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Attorney-in-Residence Addresses Law Chapel

Randy Singer is a pastor, critically acclaimed author, president of FamilyNet television, and attorney-in-residence at Regent Law. So when asked to address last Thursday’s Law Chapel participants it comes as no surprise that he drew from his God-given years of varied experience and wisdom when challenging students, faculty, and staff.

Referencing Acts 19:8-22 which recounts the Apostle Paul bringing the gospel to the city of Ephesus, Singer discussed the Apostle Paul’s fearless pursuit and distribution of the gospel. He compared that to today’s Christians who claim to desire the advancement of the gospel, but all the while retreat to Christian safe-zones. “The gospel is not meant to be a fortress but a battering ram,” he said.

After commending Regent Law, which ensures a solid Christian foundation and integration of faith into the study and practice of law, Singer encouraged listeners “not to get comfortable at a place like Regent.” He went on to offer that “God wants us to integrate His law and His truth in every aspect of whatever area of law we choose to practice.”  According to Singer there are no “secular” fields of law or offices from which to practice because “God wants authority over every square-inch of creation,” including places that are not overtly Christian.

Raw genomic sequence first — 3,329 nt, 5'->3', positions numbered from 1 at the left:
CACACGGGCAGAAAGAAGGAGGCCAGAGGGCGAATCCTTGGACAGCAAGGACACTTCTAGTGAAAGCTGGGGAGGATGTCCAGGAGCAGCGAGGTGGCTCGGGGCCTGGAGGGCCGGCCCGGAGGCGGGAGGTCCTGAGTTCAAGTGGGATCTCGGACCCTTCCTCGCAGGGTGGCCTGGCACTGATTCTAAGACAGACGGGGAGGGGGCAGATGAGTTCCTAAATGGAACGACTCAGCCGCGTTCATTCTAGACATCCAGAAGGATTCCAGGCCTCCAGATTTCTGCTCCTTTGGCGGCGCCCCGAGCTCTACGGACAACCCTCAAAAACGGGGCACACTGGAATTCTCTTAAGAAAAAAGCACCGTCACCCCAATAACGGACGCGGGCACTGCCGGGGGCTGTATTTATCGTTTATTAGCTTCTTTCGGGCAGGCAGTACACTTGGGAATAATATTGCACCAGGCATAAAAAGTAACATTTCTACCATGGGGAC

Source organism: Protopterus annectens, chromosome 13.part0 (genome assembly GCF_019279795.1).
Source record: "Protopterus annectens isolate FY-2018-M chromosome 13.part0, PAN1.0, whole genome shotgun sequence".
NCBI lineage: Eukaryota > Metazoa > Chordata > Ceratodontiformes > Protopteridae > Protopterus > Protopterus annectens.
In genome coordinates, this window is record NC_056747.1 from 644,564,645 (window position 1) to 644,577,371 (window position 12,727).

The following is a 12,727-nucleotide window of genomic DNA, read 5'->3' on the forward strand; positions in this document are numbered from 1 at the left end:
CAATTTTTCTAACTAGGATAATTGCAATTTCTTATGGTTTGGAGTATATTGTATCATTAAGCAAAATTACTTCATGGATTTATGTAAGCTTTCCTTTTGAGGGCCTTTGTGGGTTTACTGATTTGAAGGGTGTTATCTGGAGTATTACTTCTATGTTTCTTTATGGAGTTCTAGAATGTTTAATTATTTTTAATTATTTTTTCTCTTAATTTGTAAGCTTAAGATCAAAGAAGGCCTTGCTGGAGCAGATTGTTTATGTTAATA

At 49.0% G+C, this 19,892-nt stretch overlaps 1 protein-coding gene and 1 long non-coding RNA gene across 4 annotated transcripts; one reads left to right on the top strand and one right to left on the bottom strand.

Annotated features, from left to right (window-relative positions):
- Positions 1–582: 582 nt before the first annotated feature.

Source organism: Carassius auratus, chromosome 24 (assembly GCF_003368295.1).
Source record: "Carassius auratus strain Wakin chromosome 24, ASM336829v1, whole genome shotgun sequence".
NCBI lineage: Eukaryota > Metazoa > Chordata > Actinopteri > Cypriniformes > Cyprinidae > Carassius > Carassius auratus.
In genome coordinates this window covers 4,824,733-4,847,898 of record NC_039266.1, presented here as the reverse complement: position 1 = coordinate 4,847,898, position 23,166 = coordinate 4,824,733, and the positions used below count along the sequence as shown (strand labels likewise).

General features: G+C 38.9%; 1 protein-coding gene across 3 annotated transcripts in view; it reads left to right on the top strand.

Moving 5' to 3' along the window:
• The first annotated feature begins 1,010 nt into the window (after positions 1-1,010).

He then went on to share a brief clip from the TV show Undercover Boss, a program in which heads of major corporations go undercover to work the entry level positions of their own companies. By the end of the clip the boss was astounded at the upbeat attitude and adventurous spirit of his employee who emptied and cleaned portable toilets for a living.

“Christ is the ultimate undercover boss,” Singer said after reading Matt. 25:35-40 which states, “… to the extent that you did it to one of the least of these brothers of Mine… you did it to Me.”  Singer said that when you are serving the least of your clients, you are serving the Lord. “What sanctifies [the legal profession] is not the type of law that you practice but the heart that you bring to it.”

Singer concluded by speaking to the power of living by faith in God, and not by our own efforts. “It should be ordinary for Christians to have extraordinary things happen in their lives, but only if the extraordinary is sought for the purpose of glorifying God, not ourselves."


- By Molly Eccles



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